Hydration and Heat Tolerance
The subjects' body mass before experimental measurement was 1.5 ± 0.8% lower in Hypo than in Euh (P < 0.001). During the experimental testing day, the difference in presession body mass from the three previous baseline measures was −1.2 ± 0.5% in Hypo (P < 0.05) and 0.3 ± 0.9% in Euh (P = 0.21). Plasma osmolality was higher in Hypo (286 ± 5 vs. 280 ± 7 mmol/kg Euh; P < 0.05) during baseline. Urine specific gravity was also elevated in Hypo both before (1.027 ± 0.003 vs. 1.021 ± 0.004 Euh; P < 0.05) and following the experimental session (1.025 ± 0.002 vs. 1.010 ± 0.006 Euh; P < 0.01). Body mass dropped slightly across the experimental session in Hypo (−0.7 ± 0.8%; P < 0.05) but not in Euh (−0.2 ± 1.0%; P = 0.44), due to subjects consuming less ad libitum fluid during the experimental session (1.8 ± 0.6 vs. 2.9 ± 1.0 liters Euh; P < 0.001). Thus Hypo involved mild hypohydration and dehydration (i.e., process of losing body water), whereas Euh involved neither. During Euh, all 10 subjects tolerated a 1.5°C rise in TC, while only 8 of 10 subjects tolerated the entire +2°C protocol. In the Hypo trial, all 10 subjects tolerated a 1°C rise TC, while only 9 of 10 tolerated a 1.5°C rise and 7 of 10 tolerated the entire +2°C protocol. Typical symptomatic reasons for subject withdrawal were severe nausea, lightheadedness, and carpal-pedal spasm.
Changes in Cardiorespiratory and Cerebrovascular Variables at Baseline
Before heating onset, HR, V̇e, MCAv, and common carotid artery blood flow were higher in Hypo compared with Euh (P < 0.05; Table 1; Fig. 2). Furthermore, total peripheral resistance (TPR), cerebral vascular resistance (CVR), and common carotid artery resistance were lower in Hypo compared with Euh (all P < 0.05; Table 1). No other cardiorespiratory and cerebrovascular variables were changed by mild hypohydration (P > 0.05).
The heating protocol was successful in elevating TC with no differences between the Hypo and Euh tests in the time required to reach each +0.5°C step (Fig. 3A). Likewise, mean skin temperature was elevated to ∼34–35°C with no between-test differences (P > 0.05; Fig. 3B). During the control trial, TC and mean skin temperature were unchanged throughout the 6 h of experimental testing (P > 0.05; Fig. 3).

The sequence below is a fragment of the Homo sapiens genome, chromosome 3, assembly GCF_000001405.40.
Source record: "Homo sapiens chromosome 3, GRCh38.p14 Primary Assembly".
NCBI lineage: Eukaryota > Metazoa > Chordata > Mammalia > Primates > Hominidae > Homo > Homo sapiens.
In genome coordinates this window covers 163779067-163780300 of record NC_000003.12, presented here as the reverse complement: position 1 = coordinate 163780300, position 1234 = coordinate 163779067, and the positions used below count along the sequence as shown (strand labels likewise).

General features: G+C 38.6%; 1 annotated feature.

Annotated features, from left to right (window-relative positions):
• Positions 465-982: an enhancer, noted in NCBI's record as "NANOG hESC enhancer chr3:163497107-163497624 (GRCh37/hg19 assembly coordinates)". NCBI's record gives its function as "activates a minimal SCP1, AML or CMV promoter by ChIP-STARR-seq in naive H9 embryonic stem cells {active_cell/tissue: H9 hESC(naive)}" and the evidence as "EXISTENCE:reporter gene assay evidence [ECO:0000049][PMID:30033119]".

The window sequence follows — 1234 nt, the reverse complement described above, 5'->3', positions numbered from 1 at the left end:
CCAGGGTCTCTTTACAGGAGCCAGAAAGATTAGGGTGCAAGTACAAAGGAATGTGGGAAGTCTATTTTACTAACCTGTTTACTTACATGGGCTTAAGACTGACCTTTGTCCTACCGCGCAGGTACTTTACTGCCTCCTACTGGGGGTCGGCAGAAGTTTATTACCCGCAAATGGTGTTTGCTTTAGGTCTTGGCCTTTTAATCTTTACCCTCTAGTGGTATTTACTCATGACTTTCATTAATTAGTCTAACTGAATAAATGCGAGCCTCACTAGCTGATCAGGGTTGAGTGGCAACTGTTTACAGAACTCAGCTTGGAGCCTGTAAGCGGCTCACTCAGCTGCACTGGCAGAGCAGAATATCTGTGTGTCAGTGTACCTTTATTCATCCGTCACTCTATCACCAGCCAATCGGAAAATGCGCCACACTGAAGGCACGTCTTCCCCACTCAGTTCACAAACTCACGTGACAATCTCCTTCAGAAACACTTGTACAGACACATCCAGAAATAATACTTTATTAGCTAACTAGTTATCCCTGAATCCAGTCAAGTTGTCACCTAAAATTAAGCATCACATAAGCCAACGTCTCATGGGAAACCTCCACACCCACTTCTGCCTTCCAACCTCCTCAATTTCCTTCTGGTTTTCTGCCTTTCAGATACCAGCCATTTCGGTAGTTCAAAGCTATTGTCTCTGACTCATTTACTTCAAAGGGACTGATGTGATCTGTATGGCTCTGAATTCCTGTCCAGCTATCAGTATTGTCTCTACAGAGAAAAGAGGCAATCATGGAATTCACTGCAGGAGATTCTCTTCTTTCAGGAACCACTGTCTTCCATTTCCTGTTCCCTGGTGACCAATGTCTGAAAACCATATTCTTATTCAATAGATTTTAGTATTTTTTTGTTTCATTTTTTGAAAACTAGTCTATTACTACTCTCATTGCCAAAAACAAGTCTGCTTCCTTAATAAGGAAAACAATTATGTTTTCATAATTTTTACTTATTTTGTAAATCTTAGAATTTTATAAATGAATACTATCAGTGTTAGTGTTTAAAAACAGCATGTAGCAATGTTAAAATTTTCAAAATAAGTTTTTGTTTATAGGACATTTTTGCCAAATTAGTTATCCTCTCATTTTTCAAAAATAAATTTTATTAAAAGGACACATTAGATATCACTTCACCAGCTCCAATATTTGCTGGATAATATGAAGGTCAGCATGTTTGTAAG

Cardiorespiratory and Cerebrovascular Responses to Passive Heating
HR and brachial artery blood flow were elevated at all stages of heating (P < 0.05; Table 1), while Q̇ was increased at both +1°C and +1.5°C (P < 0.05) but not at +2°C (Fig. 4A). Both TPR and brachial artery resistance were decreased at all stages of heating, while stroke volume (SV) remained unchanged. MAP was lower at +0.5°C, +1°C, and +1.5°C (P < 0.05; Table 1) and tended to be lower at +2°C (P = 0.1; Fig. 4E). Interestingly, both HR and MAP were higher in Hypo than Euh at +1°C (P < 0.05; Fig. 4) while brachial artery blood flow was lower at +2°C in Hypo than Euh (P < 0.05; Table 1).
V̇e was elevated significantly at +0.5°C, +1°C, and +2°C (P < 0.05; Fig. 5A), mediated by an increase in f at +1°C and +2°C (P < 0.05; Table 1). PetCO2 was reduced during all stages of heating (P < 0.05; Fig. 5C). As with the HR and MAP responses, V̇e was higher in Hypo than Euh at +1 (P < 0.05) and +1.5°C (P = 0.11; Fig. 5A), which was mediated by higher Vt during Hypo at both +1°C and +1.5°C (P < 0.05; Table 1). Finally, both V̇o2 and V̇co2 were elevated at +0.5°C, +1°C, and +1.5°C with no between-condition differences (P < 0.05; Table 1).
MCAv was reduced at +1°C, +1.5°C, and +2°C (P < 0.05; Fig. 5E) and tended to be reduced at +0.5°C (P = 0.11; Fig. 5E). Meanwhile, common carotid artery blood flow was elevated at +0.5°C, +1°C, and +1.5°C (P < 0.05; Table 1). Interestingly, CVR, common carotid artery resistance, and cerebral oxygenation remained unchanged with heating (P > 0.05; Fig. 5, G and I; Table 1). There were no differences in cerebrovascular hemodynamics between Euh and Hypo during heating (P > 0.05). Finally, observations of internal and external carotid blood flows in three subjects showed a large increase in the external carotid artery blood flow (1°C: 146 ± 23%; 2°C: 378 ± 43%; P < 0.01), while no change was observed in blood flow to the internal carotid artery (1°C: P = 0.15; 2°C: P = 0.31).